- A strong likelihood of an accurate representation of actual demographics, including age and gender.
- Lobbying, grooming, bribing, vote-buying and influencing becomes more difficult due to the randomness of the final selection process.
- a Qualified Demarchy reduces the conditions and avenues of power that allow political parties, special interests, and oligarchies to form.
The flow for this process, in the selection and terms of the Block Producers of a system such as EOS, are as follows:
[A] Prove basic qualifications towards adequate Block Producer (BP) capacity.
[B] Assess potential delegate's capacity as being sufficient (true) or insufficient (false).
[C] If "true", BP candidate goes to selection pool (with other candidates) for the duration of their rein/term-limit. If " false" BP candidate needs to try again to reach qualifying criteria OR they decide to withdraw their candidacy.
[D] BP candidates in the pool are randomly sorted. Winners become BPs and non-winners remain on standby (with the same, or similar, proposed rewards that EOS is sharing for active BPs and stand-by BPs).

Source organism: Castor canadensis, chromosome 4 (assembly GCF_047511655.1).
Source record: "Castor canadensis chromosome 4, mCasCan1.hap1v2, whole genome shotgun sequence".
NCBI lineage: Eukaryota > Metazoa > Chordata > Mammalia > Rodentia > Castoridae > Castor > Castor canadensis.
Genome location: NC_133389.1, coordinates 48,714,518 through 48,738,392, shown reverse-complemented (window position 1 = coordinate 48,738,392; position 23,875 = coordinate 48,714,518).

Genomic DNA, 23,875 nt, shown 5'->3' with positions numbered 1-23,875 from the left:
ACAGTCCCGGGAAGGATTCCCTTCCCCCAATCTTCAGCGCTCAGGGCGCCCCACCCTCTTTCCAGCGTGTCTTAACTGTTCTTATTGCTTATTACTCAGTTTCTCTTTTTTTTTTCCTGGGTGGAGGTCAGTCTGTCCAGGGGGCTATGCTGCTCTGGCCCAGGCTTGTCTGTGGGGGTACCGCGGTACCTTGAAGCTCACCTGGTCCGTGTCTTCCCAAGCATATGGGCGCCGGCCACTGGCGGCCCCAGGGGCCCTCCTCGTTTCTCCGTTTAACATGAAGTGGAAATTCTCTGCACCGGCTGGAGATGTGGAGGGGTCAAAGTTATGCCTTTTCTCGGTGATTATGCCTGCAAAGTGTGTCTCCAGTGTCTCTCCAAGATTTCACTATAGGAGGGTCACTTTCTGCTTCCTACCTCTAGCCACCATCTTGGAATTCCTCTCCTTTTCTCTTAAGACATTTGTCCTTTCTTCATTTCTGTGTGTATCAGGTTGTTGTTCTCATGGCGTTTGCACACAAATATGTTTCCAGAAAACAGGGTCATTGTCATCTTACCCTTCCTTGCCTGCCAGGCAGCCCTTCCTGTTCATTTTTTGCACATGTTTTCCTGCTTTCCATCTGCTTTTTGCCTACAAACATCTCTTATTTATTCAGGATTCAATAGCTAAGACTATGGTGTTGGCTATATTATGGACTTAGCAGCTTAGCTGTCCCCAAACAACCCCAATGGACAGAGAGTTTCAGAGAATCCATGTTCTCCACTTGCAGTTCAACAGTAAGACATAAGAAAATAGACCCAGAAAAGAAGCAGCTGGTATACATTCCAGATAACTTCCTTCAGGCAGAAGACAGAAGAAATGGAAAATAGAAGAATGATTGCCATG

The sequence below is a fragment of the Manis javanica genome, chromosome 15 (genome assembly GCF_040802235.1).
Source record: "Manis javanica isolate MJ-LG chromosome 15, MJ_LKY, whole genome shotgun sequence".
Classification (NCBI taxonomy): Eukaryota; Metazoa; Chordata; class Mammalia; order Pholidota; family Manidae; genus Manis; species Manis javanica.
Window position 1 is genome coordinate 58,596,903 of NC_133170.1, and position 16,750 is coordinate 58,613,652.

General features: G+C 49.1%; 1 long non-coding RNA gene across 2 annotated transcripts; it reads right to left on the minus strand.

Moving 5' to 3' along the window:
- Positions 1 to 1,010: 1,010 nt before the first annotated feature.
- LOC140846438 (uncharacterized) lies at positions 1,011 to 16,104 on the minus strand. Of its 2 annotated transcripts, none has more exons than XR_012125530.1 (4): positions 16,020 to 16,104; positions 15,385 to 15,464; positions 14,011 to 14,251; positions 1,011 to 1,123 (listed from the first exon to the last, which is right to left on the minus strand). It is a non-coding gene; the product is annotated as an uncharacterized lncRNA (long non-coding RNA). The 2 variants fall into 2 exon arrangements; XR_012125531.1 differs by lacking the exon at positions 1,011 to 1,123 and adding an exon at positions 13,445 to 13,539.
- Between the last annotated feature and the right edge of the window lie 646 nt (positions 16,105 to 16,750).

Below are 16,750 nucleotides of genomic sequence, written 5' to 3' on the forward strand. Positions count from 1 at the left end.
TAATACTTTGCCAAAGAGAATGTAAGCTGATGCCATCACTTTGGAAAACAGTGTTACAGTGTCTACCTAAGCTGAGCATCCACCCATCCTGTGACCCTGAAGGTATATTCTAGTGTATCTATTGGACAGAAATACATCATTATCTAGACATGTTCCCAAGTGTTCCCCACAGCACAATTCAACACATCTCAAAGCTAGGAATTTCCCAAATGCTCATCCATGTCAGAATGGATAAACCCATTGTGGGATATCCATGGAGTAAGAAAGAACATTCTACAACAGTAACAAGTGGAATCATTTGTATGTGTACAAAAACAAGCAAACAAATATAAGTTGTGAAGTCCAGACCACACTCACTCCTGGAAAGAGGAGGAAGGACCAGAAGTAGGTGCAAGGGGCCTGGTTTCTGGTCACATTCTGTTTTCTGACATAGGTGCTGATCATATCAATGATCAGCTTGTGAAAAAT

[E] If petition numbers are triggered and reached during any winner's reign, the delegate can be recalled. Once the mandatory voting is triggered by a successful petition, the community chooses to keep/kick the BP in question.
[F] If the BP remains, and no other petitions are triggered during their reign, once the reign ends the BP is put back into the standby BP selection pool. (Go to section "C").
[G] If a Bp is voted out, the BP has to go to the very start of the process (section "A").
Note: BPs are selected in a way that staggers their reign throughout the year as to prevent any major disruption to the network
Some advantages are that it would be unnecessary to vote a delegate into the BP position, therefore vote buying would be unnecessary, pre-grooming would be realised as being highly inefficient, lengthly campaigning would not be required and a greater diversity of Block Producers could add a wider, and fairer, representation and sharing of the inflation rewards.